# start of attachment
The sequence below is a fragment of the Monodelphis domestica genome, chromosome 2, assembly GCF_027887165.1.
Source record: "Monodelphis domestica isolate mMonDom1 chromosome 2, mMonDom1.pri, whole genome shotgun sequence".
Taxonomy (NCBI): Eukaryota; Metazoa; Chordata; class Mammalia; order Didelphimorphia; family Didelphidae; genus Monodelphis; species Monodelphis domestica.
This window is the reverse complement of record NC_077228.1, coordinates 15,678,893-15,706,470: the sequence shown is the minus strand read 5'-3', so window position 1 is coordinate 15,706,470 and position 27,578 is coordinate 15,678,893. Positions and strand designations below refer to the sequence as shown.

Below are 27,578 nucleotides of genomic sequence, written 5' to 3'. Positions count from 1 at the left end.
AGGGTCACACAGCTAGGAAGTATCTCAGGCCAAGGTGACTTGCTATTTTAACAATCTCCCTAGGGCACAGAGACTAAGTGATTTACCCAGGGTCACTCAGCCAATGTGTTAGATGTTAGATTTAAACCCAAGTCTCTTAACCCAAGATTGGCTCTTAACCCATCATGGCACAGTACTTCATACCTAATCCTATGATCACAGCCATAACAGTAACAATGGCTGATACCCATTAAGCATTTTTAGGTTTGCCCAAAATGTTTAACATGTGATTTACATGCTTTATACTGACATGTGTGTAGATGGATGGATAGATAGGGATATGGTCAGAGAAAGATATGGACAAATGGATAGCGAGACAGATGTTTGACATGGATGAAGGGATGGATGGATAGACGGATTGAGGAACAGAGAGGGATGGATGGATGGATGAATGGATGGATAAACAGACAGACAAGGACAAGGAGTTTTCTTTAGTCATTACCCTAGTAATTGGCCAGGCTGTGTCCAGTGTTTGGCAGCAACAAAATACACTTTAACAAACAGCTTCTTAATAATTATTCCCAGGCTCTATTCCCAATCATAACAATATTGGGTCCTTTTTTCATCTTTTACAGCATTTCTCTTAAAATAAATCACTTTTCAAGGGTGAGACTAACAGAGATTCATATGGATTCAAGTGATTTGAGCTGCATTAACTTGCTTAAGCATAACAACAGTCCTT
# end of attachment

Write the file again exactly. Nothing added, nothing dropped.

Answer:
The sequence below is a fragment of the Monodelphis domestica genome, chromosome 2, assembly GCF_027887165.1.
Source record: "Monodelphis domestica isolate mMonDom1 chromosome 2, mMonDom1.pri, whole genome shotgun sequence".
Taxonomy (NCBI): Eukaryota; Metazoa; Chordata; class Mammalia; order Didelphimorphia; family Didelphidae; genus Monodelphis; species Monodelphis domestica.
This window is the reverse complement of record NC_077228.1, coordinates 15,678,893-15,706,470: the sequence shown is the minus strand read 5'-3', so window position 1 is coordinate 15,706,470 and position 27,578 is coordinate 15,678,893. Positions and strand designations below refer to the sequence as shown.

Below are 27,578 nucleotides of genomic sequence, written 5' to 3'. Positions count from 1 at the left end.
AGGGTCACACAGCTAGGAAGTATCTCAGGCCAAGGTGACTTGCTATTTTAACAATCTCCCTAGGGCACAGAGACTAAGTGATTTACCCAGGGTCACTCAGCCAATGTGTTAGATGTTAGATTTAAACCCAAGTCTCTTAACCCAAGATTGGCTCTTAACCCATCATGGCACAGTACTTCATACCTAATCCTATGATCACAGCCATAACAGTAACAATGGCTGATACCCATTAAGCATTTTTAGGTTTGCCCAAAATGTTTAACATGTGATTTACATGCTTTATACTGACATGTGTGTAGATGGATGGATAGATAGGGATATGGTCAGAGAAAGATATGGACAAATGGATAGCGAGACAGATGTTTGACATGGATGAAGGGATGGATGGATAGACGGATTGAGGAACAGAGAGGGATGGATGGATGGATGAATGGATGGATAAACAGACAGACAAGGACAAGGAGTTTTCTTTAGTCATTACCCTAGTAATTGGCCAGGCTGTGTCCAGTGTTTGGCAGCAACAAAATACACTTTAACAAACAGCTTCTTAATAATTATTCCCAGGCTCTATTCCCAATCATAACAATATTGGGTCCTTTTTTCATCTTTTACAGCATTTCTCTTAAAATAAATCACTTTTCAAGGGTGAGACTAACAGAGATTCATATGGATTCAAGTGATTTGAGCTGCATTAACTTGCTTAAGCATAACAACAGTCCTT